402 U.S. 146 (1971), 600, Perez v. United States
|Docket Nº:||No. 600|
|Citation:||402 U.S. 146, 91 S.Ct. 1357, 28 L.Ed.2d 686|
|Party Name:||Perez v. United States|
|Case Date:||April 26, 1971|
|Court:||United States Supreme Court|
Argued March 22, 1971
CERTIORARI TO THE UNITED STATES COURT OF APPEALS
FOR THE SECOND CIRCUIT
Petitioner was convicted of "loansharking" activities, i.e., unlawfully using extortionate means in collecting and attempting to collect an extension of credit, in violation of Title II of the Consumer Credit Protection Act, and his conviction was affirmed on appeal. He challenges the constitutionality of the statute on the ground that Congress has no power to control the local activity of loansharking.
Held: Title II of the Consumer Credit Protection Act is within Congress' power under the Commerce Clause to control activities affecting interstate commerce, and Congress' findings are adequate to support its conclusion that loansharks who use extortionate means to collect payments on loans are in a class largely controlled by organized crime with a substantially adverse effect on interstate commerce. Pp. 149-157.
426 F.2d 1073, affirmed.
DOUGLAS, J., delivered the opinion of the Court, in which BURGER, C.J., and BLACK, HARLAN, BRENNAN, WHITE, MARSHALL, and BLACKMUN, JJ., joined. STEWART, J., filed a dissenting opinion, post, p. 157.
DOUGLAS, J., lead opinion
MR. JUSTICE DOUGLAS delivered the opinion of the Court.
The question in this case is whether Title II of the Consumer Credit Protection Act, 82 Stat. 159, 18 U.S.C. § 891 et seq. (1964 ed., Supp. V), as construed and applied to petitioner, is a permissible exercise by Congress of its powers under the Commerce Clause of the Constitution.
Petitioner's conviction after trial by jury and his sentence were affirmed by the Court of Appeals, one judge dissenting. 426 F.2d 1073. We granted the petition for a writ of certiorari because of the importance of the question presented. 400 U.S. 915. We affirm that judgment.
Petitioner is one of the species commonly known as "loansharks" which Congress found are in large part under the control of "organized crime."1 "Extortionate credit transactions" are defined as those characterized by the use or threat of the use of "violence or other criminal means" in enforcement.2 There was ample evidence showing petitioner was a "loanshark" who used the threat of violence as a method of collection. He loaned
money to one Miranda, owner of a new butcher shop, making a $1,000 advance to be repaid in installments of $105 per week for 14 weeks. After paying at this rate for six or eight weeks, petitioner increased the weekly payment to $130. In two months, Miranda asked for an additional loan of $2,000, which was made, the agreement being that Miranda was to pay $205 a week. In a few weeks, petitioner increased the weekly payment to $330. When Miranda objected, petitioner told him about a customer who refused to pay and ended up in a hospital. So Miranda paid. In a few months, petitioner increased his demands to $500 weekly, which Miranda paid, only to be advised that, at the end of the week petitioner would need $1,000. Miranda made that payment by not paying his suppliers; but, faced with a $1,000 payment the next week, he sold his butcher shop. Petitioner pursued Miranda, first making threats to Miranda's wife and then telling Miranda he could have him castrated. When Miranda did not make more payments, petitioner said he was turning over his collections to people who would not be nice but who would put him in the hospital if he did not pay. Negotiations went on, Miranda finally saying he could only pay $25 a week. Petitioner said that was not enough, that [91 S.Ct. 1359] Miranda should steal or sell drugs if necessary to get the money to pay the loan, and that, if he went to jail, it would be better than going to a hospital with a broken back or legs. He added, "I could have sent you to the hospital, you and your family, any moment I want with my people."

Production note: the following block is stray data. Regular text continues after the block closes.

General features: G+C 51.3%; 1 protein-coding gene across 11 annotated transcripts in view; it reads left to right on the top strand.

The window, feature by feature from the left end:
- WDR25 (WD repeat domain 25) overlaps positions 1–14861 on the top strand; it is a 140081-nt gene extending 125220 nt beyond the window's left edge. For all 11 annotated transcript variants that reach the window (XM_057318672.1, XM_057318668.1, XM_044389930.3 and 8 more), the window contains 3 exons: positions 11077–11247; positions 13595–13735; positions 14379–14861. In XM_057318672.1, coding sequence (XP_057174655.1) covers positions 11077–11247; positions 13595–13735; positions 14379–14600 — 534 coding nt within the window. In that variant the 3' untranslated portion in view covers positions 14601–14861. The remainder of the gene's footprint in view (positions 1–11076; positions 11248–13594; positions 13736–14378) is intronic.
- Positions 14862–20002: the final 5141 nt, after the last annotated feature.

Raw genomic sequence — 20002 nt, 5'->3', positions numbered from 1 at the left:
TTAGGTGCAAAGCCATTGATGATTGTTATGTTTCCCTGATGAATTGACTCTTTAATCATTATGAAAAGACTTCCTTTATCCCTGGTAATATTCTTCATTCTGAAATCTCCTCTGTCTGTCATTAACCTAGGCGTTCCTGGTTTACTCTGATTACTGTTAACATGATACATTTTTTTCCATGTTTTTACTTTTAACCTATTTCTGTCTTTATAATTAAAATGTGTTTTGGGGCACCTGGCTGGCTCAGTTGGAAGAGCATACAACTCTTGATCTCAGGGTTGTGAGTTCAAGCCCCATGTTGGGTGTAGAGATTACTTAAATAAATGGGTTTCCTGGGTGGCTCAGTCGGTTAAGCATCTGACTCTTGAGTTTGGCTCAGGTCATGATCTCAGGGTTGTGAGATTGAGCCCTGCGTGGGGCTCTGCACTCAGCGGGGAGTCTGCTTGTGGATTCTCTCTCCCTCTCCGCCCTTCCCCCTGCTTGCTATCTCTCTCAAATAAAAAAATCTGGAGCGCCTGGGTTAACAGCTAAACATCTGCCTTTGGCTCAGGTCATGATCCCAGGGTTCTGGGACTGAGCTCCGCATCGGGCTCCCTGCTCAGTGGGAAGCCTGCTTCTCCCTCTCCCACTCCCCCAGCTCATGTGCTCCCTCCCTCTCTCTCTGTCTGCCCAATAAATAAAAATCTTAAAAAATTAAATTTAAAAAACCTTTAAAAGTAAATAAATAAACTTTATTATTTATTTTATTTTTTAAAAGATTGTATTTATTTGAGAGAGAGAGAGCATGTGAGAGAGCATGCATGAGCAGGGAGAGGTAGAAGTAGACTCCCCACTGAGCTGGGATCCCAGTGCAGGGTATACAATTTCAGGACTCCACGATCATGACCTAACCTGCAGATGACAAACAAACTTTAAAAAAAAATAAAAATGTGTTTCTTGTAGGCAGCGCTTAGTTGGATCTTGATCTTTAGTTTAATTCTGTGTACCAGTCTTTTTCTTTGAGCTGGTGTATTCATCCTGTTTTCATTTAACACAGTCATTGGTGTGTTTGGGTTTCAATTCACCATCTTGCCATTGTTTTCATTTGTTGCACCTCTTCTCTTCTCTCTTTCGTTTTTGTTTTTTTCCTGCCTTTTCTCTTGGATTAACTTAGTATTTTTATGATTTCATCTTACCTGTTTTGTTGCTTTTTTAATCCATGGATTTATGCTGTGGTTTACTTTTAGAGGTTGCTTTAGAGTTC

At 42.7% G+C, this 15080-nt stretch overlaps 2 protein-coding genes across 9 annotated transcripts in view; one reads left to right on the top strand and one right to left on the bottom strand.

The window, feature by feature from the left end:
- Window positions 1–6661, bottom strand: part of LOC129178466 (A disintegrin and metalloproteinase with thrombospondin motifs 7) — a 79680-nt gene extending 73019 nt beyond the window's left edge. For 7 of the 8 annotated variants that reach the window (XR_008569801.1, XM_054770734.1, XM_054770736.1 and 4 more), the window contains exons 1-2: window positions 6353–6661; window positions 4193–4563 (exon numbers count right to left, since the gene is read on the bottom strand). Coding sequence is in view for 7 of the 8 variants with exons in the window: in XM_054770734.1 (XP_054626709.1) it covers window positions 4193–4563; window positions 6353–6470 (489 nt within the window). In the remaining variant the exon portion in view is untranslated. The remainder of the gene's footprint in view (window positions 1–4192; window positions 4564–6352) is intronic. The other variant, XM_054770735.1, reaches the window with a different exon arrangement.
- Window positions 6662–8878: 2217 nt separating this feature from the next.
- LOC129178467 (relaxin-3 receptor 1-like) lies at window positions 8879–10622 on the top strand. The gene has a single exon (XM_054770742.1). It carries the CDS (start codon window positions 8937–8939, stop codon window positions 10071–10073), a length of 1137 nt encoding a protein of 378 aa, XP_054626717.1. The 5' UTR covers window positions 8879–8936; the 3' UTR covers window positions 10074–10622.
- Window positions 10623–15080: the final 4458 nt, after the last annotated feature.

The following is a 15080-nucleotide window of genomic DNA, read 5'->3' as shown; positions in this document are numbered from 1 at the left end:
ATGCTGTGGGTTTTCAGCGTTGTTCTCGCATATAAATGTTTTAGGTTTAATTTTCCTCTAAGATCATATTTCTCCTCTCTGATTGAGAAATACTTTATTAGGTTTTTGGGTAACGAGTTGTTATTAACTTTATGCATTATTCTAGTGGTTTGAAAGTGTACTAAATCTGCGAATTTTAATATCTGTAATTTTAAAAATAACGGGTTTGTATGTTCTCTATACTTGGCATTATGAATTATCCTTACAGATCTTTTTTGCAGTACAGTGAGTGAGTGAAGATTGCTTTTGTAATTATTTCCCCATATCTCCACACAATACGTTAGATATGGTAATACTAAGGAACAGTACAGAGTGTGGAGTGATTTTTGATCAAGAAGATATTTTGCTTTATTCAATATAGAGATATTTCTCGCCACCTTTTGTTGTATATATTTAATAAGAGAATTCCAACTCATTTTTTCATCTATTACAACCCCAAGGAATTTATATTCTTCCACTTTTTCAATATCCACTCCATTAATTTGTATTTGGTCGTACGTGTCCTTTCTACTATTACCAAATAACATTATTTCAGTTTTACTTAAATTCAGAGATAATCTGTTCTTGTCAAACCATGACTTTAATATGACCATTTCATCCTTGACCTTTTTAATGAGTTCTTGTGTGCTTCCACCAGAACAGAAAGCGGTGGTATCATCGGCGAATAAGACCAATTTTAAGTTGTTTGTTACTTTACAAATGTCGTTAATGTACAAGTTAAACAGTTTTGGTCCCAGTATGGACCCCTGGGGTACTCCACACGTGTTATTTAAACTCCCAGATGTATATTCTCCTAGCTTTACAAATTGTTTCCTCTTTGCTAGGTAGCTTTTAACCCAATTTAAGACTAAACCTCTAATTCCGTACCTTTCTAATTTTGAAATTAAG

Petitioner's arrest followed. Miranda, his wife, and an employee gave the evidence against petitioner, who did
not testify or call any witnesses. Petitioner's attack was on the constitutionality of the Act, starting with a motion to dismiss the indictment.
The constitutional question is a substantial one.
Two "loanshark" amendments to the bill that became this Act were proposed in the House -- one by Congressman Poff of Virginia, 114 Cong.Rec. 1605-1606, and another one by Congressman McDade of Pennsylvania. Id. at 1609-1610.
The House debates include a long article from the New York Times Magazine for January 28, 1968, on the connection between the "loanshark" and organized crime. Id. at 1428-1431. The gruesome and stirring episodes related have the following as a prelude: